“There are more than 500 families living in slums in Nakuru which we saw were at high risk of contracting sanitation-related diseases as a result of incomplete and open sewer lines,” he noted. Most of the homesteads in the low-end estates were surrounded by inefficient and leaking sewers discharging untreated effluent into the environment.

“The situation could always worsen during rainy seasons and we had to quickly think of a better way to manage it,” he added.

Most of slums areas — mainly located on the lower sides of the town like Kaptembwa, Pondamali, Kwa Rhonda, Kivumbini, among others — were the most targeted as they were likely to be hit by floods and possible disease outbreaks such as cholera and typhoid.

For centuries, human excreta have been a perennial problem. While some countries have made significant leaps in addressing sanitation challenges, many more especially in developing countries like Kenya have widely struggled to sustainably reduce the menace and risks associated with inadequate access to sanitation services.

At first, Ochieng said it was hard to convince the local community to use the briquettes due to the taboo associated with human excrement. But now that the efficiency of the process has sparked interest not just among the Nakuru residents, but further afield in other counties and in the neighbouring country of Rwanda.

In the beginning, Ochieng said the licensing bodies and the Nakuru County Health Department also had reservations about the project, raising queries about how the waste was going to be collected, transported and treated in accordance to the law.

“It was not easy at all. The project partners were forced to lobby the Nakuru County Assembly for a comprehensive Public Health Bill that addresses how to handle human waste, removing the legislative restrictions,” he said.

He however confirmed that before the briquettes find their way into the kitchen, they have to undergo several processes to ensure that they are free from disease-causing pathogens.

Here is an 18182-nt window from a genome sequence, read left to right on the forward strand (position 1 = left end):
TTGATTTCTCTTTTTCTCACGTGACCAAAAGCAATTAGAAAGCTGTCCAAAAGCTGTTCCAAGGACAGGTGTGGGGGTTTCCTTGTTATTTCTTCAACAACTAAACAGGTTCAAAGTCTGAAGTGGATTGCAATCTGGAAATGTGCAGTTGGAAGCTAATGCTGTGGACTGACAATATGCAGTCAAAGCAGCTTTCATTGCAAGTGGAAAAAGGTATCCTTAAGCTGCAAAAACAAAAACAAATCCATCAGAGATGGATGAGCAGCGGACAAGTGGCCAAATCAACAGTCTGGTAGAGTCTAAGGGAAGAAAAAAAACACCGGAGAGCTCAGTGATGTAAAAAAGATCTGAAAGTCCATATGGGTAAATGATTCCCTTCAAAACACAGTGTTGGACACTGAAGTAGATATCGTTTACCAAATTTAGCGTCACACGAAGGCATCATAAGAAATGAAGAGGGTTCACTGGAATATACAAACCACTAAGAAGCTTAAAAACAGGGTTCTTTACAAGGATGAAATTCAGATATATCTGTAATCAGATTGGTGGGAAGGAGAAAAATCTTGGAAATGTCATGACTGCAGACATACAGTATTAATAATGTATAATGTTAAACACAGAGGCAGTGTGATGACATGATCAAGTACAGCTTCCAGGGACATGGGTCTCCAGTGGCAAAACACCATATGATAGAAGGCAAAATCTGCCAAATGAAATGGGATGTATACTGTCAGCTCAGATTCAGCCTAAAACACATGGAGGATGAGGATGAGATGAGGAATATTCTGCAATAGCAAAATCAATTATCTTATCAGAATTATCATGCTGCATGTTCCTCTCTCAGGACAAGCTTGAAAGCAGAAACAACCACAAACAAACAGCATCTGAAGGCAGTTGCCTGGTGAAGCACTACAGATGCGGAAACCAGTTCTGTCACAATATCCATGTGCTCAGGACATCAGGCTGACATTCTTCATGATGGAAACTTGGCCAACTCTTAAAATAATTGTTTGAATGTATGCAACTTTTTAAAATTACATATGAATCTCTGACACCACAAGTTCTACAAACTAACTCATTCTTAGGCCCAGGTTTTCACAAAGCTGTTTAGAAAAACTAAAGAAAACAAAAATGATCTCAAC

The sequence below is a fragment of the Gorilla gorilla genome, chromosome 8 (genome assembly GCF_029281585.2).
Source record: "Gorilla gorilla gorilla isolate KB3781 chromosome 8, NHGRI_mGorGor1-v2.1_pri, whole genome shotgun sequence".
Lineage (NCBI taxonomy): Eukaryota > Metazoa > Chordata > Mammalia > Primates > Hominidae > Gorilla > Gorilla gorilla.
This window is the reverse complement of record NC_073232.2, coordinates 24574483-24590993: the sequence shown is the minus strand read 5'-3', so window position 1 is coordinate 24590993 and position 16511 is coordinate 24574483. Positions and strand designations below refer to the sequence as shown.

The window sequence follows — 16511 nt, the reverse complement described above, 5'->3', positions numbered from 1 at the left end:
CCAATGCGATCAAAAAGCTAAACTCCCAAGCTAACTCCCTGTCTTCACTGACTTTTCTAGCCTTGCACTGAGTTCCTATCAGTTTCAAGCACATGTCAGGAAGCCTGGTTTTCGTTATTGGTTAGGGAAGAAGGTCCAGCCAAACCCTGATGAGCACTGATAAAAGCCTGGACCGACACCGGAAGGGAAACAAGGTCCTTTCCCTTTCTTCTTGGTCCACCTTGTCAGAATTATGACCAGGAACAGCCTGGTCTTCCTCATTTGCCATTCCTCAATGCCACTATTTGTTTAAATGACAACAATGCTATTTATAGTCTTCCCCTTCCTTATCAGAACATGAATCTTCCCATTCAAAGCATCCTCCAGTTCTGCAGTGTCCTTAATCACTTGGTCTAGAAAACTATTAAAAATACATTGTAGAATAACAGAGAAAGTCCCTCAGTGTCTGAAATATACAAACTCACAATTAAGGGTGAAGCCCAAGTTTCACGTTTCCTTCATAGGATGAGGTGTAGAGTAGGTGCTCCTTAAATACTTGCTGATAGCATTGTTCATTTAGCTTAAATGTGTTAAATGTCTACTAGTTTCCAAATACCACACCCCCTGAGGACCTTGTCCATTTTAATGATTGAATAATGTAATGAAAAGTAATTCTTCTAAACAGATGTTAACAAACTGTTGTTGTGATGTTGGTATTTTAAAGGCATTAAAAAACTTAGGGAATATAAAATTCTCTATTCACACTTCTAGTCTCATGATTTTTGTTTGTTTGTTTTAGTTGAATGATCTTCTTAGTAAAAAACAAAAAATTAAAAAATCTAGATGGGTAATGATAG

“The process has been approved by National Environment and Management Authority (NEMA) and the products certified by Kenya Bureau of Standards (KEBS),” added Ochieng.

The temporary ban on logging has however been a boon for NAWASSCO as its briquettes business is now doing better than before as households, hotels and institutions seek alternative sources of fuel. The business that kicked off about two years ago is now producing seven to eight tonnes of the fuel monthly.

“We sell the briquettes in different quantities, the smallest is a two kilogramme bag going for Sh60. We sell five kilos at Sh150, 25 kilos at Sh750 and 50 kilos at Sh1500,” stated Ochieng adding that the company looks forward to increasing the number of tonnes produced per month to between 12 and 15 due to increasing demand.

The project has so far received close to three million pounds in European Union grants for innovative ideas that have so far improved sanitation services.

The project has also played a major role in controlling the amount of waste being channeled into Lake Nakuru, one of the Kenya’s most iconic lakes that is home to thousands and sometimes millions of flamingos.